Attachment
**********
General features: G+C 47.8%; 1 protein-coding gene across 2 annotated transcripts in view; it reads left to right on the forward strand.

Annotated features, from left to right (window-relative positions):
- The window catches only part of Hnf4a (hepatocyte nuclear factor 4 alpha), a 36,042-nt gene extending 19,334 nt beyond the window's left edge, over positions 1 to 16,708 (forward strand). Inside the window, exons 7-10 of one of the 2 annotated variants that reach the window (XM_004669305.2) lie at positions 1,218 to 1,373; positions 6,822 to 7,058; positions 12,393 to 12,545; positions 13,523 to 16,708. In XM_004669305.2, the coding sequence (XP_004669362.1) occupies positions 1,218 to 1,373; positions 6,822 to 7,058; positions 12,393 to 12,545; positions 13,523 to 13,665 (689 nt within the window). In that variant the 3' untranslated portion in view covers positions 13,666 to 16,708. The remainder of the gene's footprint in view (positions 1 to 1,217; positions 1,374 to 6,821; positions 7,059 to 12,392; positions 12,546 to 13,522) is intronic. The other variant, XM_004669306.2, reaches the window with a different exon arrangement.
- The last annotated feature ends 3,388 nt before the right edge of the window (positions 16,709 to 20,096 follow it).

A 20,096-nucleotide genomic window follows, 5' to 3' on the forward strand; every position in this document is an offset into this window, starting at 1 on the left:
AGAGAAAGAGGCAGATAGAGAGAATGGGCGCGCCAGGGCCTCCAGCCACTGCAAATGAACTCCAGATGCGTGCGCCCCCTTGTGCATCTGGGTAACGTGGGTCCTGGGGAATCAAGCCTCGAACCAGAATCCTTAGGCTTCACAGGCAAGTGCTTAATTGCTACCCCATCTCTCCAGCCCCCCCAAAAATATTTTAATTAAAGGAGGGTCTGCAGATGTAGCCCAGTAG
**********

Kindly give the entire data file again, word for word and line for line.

General features: G+C 47.8%; 1 protein-coding gene across 2 annotated transcripts in view; it reads left to right on the forward strand.

Annotated features, from left to right (window-relative positions):
- The window catches only part of Hnf4a (hepatocyte nuclear factor 4 alpha), a 36,042-nt gene extending 19,334 nt beyond the window's left edge, over positions 1 to 16,708 (forward strand). Inside the window, exons 7-10 of one of the 2 annotated variants that reach the window (XM_004669305.2) lie at positions 1,218 to 1,373; positions 6,822 to 7,058; positions 12,393 to 12,545; positions 13,523 to 16,708. In XM_004669305.2, the coding sequence (XP_004669362.1) occupies positions 1,218 to 1,373; positions 6,822 to 7,058; positions 12,393 to 12,545; positions 13,523 to 13,665 (689 nt within the window). In that variant the 3' untranslated portion in view covers positions 13,666 to 16,708. The remainder of the gene's footprint in view (positions 1 to 1,217; positions 1,374 to 6,821; positions 7,059 to 12,392; positions 12,546 to 13,522) is intronic. The other variant, XM_004669306.2, reaches the window with a different exon arrangement.
- The last annotated feature ends 3,388 nt before the right edge of the window (positions 16,709 to 20,096 follow it).

A 20,096-nucleotide genomic window follows, 5' to 3' on the forward strand; every position in this document is an offset into this window, starting at 1 on the left:
AGAGAAAGAGGCAGATAGAGAGAATGGGCGCGCCAGGGCCTCCAGCCACTGCAAATGAACTCCAGATGCGTGCGCCCCCTTGTGCATCTGGGTAACGTGGGTCCTGGGGAATCAAGCCTCGAACCAGAATCCTTAGGCTTCACAGGCAAGTGCTTAATTGCTACCCCATCTCTCCAGCCCCCCCAAAAATATTTTAATTAAAGGAGGGTCTGCAGATGTAGCCCAGTAG